Biblical Studies Child Metaphors in the New Testament
Amy Lindeman Allen
  • LAST MODIFIED: 23 November 2021
  • DOI: 10.1093/obo/9780195393361-0290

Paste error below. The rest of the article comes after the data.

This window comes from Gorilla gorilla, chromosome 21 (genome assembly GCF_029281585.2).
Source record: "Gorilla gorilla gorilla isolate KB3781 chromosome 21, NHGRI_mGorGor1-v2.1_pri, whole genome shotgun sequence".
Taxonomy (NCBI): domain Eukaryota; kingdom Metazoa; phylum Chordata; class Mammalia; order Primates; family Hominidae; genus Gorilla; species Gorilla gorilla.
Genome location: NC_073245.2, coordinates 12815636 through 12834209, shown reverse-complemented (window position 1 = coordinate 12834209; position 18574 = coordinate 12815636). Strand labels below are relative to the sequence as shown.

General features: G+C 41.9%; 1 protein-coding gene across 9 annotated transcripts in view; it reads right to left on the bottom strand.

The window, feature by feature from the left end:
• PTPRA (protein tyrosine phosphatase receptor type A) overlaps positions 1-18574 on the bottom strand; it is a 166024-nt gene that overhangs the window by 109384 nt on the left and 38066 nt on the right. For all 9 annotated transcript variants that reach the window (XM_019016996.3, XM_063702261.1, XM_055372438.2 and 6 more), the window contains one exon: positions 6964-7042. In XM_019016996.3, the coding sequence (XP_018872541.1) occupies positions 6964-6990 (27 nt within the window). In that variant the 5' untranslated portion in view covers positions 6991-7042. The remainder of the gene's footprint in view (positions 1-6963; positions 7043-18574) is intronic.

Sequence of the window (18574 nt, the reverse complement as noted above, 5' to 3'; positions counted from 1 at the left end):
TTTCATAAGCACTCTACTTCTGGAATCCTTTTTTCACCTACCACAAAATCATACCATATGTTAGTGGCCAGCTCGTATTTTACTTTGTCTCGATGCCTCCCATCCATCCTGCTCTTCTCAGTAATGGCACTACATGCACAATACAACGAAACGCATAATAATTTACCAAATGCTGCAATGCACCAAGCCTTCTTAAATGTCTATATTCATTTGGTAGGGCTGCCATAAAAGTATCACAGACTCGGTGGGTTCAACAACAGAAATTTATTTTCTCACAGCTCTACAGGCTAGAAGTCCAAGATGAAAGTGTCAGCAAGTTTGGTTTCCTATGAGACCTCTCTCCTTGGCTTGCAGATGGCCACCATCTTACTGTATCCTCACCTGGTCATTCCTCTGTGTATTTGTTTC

Within literary studies, the term metaphor has a variety of uses. Most narrowly, the term refers to the symbolic use of a word or phrase, applying a nonliteral meaning to a concrete group or object in order to express an abstract concept. For the purposes of this bibliography, a broader approach is applied, understanding child metaphors to encompass both figurative uses of the term child and related images and the role that child-centered readings can play in shaping the understanding of abstractions such as discipleship and the kingdom of God portrayed in the New Testament. Given this broad starting place, it should come as no surprise that exegetical study of metaphor in general, and of child metaphors in particular, is prolific. Extended studies of the use of metaphor in the Bible date to the middle of the 20th century, as Western literary studies began to influence the practice of exegesis and, in some cases, even before narrative criticism fully took hold. Nevertheless, awareness of the use of metaphor, symbol, and analogy to convey ideas about God and God’s relationship with humanity can be traced back to the earliest allegorical interpretations of Scripture performed by Paul himself. What is unique about more recent scholarship on child metaphors in the New Testament, then, is not attention to these passages as metaphors, but rather increased precision in understanding the use of the child as a metaphorical frame to understand such concepts and attention to the role that real children themselves can offer in terms of understanding child-related metaphors in their cultural contexts. To this end, Halvor Moxnes’s 1997 volume Constructing Early Christian Families: Family as Social Reality and Metaphor (Moxnes 1997, cited under General Overviews) was groundbreaking in its attention to social and cultural trends around family and children in the 1st-century Mediterranean world in order to better understand and interpret metaphors of family and children used by biblical authors embedded in this culture. Over the past thirty years, scholarly attention to the metaphorical frames of children and childhood has expanded as scholars seek to understand these frames within their cultural context and with more specific attention to the real children associated with them. This latter approach has been variously described as child-centered or childist. Child-centered interpretations employ interdisciplinary tools to focus on the socially constructed nature of childhood, while childist interpretations describes an ideological approach that touches upon “assigning voice to the (silent) child, asserting agency and filling in the gaps in a child’s narrative, pointing to the adult-centric nature or interpretation, . . . and, finally, noting the interplay between the value and vulnerability that children experience” (Kristine Henriksen Garroway and John W. Martens, “Introduction: The Study of Children in the Bible: New Questions or a New Method?,” in Children and Methods: Listening To and Learning From Children in the Biblical World, edited by Kristine Henriksen Garroway and John W. Martens [Leiden: Brill, 2020]). Across these approaches, three major modes of interpreting child and childhood metaphors in the New Testament texts have emerged, with attention to the attributes of childhood, family structure, and the spiritual application of child metaphors.